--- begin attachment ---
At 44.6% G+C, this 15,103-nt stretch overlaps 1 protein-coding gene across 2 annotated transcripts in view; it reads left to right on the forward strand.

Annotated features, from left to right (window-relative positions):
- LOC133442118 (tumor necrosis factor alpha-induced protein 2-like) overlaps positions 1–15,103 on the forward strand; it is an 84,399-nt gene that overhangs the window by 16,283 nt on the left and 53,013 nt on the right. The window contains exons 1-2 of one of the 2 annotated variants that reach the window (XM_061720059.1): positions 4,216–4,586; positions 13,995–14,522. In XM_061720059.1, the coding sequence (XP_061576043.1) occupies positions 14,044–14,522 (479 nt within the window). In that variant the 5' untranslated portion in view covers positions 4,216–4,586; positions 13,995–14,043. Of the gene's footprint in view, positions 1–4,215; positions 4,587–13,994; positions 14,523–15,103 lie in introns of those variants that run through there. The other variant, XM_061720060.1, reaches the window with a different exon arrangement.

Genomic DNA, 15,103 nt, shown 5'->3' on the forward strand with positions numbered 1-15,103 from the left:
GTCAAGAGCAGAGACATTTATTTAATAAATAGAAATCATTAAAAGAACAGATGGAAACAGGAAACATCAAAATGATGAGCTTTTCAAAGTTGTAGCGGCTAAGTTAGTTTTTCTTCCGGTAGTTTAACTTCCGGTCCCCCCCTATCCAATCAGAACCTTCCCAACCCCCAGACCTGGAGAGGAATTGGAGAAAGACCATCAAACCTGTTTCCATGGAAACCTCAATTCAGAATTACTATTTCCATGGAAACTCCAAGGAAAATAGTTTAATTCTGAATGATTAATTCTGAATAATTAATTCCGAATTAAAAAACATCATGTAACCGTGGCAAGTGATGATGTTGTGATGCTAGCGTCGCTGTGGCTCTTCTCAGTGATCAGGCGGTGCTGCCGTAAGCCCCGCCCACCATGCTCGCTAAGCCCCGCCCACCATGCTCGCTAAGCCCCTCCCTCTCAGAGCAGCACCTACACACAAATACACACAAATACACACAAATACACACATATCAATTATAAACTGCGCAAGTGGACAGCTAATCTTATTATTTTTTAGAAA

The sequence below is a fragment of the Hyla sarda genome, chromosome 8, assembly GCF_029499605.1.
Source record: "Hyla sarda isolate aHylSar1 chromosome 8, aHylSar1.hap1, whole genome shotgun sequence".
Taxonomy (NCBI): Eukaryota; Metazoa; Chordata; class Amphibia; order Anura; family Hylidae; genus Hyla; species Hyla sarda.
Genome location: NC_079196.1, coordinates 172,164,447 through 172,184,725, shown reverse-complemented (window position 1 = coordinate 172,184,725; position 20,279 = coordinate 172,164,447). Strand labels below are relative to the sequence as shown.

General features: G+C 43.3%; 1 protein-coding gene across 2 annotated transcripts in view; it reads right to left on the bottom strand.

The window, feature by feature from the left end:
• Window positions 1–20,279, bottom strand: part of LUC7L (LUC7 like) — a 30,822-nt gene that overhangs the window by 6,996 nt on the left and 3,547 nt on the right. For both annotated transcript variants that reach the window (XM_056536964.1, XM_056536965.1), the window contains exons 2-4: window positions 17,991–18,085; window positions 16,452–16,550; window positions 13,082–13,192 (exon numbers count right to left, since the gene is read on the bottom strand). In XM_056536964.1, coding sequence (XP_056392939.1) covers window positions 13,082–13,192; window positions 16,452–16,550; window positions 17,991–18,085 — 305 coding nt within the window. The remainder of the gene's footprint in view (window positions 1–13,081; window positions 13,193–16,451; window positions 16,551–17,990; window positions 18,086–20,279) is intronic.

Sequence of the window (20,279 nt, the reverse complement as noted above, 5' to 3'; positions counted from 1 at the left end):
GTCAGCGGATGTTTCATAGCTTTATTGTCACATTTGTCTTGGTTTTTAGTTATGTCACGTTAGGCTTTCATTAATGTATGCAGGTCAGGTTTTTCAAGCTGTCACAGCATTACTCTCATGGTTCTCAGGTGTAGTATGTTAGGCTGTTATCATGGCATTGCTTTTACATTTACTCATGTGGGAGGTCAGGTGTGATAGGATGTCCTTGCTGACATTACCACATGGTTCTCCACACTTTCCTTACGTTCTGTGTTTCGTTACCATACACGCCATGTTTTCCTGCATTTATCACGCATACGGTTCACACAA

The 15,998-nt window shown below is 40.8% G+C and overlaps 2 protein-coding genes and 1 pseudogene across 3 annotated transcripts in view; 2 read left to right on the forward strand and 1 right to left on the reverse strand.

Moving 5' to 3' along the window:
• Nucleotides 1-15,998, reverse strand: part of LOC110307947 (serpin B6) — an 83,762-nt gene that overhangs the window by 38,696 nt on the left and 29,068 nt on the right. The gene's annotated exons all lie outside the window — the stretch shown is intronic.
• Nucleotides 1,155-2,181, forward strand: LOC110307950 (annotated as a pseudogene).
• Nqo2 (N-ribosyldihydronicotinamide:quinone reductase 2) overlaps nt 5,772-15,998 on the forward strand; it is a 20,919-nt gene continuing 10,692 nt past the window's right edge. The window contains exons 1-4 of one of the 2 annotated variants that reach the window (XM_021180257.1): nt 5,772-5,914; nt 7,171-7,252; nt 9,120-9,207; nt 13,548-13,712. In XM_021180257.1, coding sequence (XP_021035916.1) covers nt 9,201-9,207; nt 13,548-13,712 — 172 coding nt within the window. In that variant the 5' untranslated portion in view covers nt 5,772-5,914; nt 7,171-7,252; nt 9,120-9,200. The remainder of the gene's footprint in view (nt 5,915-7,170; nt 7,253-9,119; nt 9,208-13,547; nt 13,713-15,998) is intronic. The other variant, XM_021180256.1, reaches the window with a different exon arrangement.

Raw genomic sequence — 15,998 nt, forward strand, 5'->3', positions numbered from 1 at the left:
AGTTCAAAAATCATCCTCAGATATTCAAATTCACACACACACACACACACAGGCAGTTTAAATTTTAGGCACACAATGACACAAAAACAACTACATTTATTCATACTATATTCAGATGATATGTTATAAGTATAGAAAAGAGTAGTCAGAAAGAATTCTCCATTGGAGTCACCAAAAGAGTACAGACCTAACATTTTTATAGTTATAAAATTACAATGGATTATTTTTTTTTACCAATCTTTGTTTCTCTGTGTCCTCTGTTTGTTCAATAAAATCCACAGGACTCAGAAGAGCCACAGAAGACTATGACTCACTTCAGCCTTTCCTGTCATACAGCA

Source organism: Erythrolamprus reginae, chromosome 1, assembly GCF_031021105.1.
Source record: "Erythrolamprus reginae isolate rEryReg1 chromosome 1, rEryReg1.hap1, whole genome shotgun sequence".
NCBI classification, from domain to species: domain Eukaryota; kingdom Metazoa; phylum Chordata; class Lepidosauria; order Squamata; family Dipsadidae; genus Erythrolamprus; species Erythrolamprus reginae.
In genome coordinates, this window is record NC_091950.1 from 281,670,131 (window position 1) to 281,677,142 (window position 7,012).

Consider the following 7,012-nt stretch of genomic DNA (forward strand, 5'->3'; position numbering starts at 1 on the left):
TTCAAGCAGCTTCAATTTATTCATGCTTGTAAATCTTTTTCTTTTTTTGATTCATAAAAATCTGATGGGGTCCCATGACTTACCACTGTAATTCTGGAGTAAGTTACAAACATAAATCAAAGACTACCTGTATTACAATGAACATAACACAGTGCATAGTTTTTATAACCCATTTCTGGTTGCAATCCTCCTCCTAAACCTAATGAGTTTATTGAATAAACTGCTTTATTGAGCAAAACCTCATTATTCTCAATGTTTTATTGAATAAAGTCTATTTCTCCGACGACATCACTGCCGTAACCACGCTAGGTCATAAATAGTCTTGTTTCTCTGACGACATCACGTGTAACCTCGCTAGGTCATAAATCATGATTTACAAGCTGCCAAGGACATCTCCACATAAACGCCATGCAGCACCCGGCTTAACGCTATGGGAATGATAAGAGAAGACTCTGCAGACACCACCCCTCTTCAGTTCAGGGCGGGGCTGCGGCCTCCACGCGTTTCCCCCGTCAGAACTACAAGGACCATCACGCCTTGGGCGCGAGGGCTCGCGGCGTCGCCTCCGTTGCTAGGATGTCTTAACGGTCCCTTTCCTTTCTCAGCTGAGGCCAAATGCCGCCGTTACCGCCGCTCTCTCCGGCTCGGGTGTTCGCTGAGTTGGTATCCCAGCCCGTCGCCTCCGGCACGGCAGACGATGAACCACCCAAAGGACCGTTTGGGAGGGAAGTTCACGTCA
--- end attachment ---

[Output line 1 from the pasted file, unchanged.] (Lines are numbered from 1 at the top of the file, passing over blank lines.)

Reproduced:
At 44.6% G+C, this 15,103-nt stretch overlaps 1 protein-coding gene across 2 annotated transcripts in view; it reads left to right on the forward strand.